Using Savings to Pay Off Credit Card Debt

Should I use my savings to pay off my credit card? I have just enough in the bank to cover the debt. What do you think I should do?

Your question is a variation on a theme we’ve heard before. The basic idea you’re wrestling with can assume a number of slightly different forms; for example, “Should I pay off my credit cards first or put some money in savings?” or “Should I start saving or giving?” When we get these kinds of inquiries, we usually answer – somewhat tongue-in-cheek – “Yes, of course.” That’s because, from our perspective, wise financial management is never an “either-or” proposition. It’s a question of maintaining balance.

Financial success depends upon good stewardship. And good stewardship, as we see it, is founded upon four foundational planning principles: spend less than you earn, avoiddebt, set long-term goals, and maintain liquidity. Your question sets two of these principles – avoid debt and maintain liquidity – in competition with each other. That’s highly inadvisable, since both are essential to your financial well-being.

Eliminating credit card debt is the surest and highest form of investment return you can make. Not having to pay that interest cost each month is, in effect, the same as achieving the same rate of return on any monies you invest. That’s why freedom from debt is such an important financial goal. At the same time, liquidity – which you can think of as available savings, bank accounts, and other holdings that can be converted to cash quickly – is indispensable in a world where the future is uncertain. An emergency savings fund can spell the difference between bankruptcy and financial survival if an unforeseen disaster arises. That’s not to mention that our society is structured so that the less money you have, the more things cost, and the more money you have (liquidity, that is), the less things cost. So it pays to have a reserve of ready cash on hand.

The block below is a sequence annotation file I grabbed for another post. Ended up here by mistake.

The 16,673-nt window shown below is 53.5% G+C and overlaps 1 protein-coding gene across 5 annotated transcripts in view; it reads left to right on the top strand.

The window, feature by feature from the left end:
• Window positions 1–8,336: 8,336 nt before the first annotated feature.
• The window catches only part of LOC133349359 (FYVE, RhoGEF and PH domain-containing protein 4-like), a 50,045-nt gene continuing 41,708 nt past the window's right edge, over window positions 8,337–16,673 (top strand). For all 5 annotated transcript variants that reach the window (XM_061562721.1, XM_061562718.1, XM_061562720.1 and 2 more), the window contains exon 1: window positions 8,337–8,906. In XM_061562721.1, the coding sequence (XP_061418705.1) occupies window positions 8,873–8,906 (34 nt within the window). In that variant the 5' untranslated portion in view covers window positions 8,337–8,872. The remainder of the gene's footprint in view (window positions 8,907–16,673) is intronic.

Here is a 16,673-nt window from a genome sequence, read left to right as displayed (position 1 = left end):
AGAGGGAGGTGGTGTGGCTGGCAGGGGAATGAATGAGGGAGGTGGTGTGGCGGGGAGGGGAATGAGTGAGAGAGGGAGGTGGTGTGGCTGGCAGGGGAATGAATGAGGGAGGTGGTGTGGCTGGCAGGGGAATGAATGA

What should you do, then? Pay off your debt or maintain your emergency fund? We’d suggest that there’s no reason why you can’t work in both directions at the same time. Devise a plan by which you can put some money toward debt payments each month while still earmarking some for your savings account. Make this plan a part of your budget. You may not be able to do everything at once, but you can certainly do a little at a time – a few dollars here, a few dollars there. Daunting as it seems, you simply have to discipline yourself to start small and build gradually. However you arrange it, we think it’s wise to keep a hand on both priorities simultaneously.

For additional help and information on this topic, we’d encourage you to consult the resources and referrals highlighted below. Or if you have relationship concerns and challenges associated with this situation, please don’t hesitate to give our Counseling department a call.


If a title is currently unavailable through Focus on the Family, we encourage you to use another retailer.

The Total Money Makeover: A Proven Plan for Financial Fitness

The Treasure Principle

Family and Personal Finances (resource list)

Other books on Money and Finance

The First Five Years


Crown Financial Ministries

Dave Ramsey

Debt-Proof Living

Money and Finances

God’s Big Idea About Finances

You May Also Like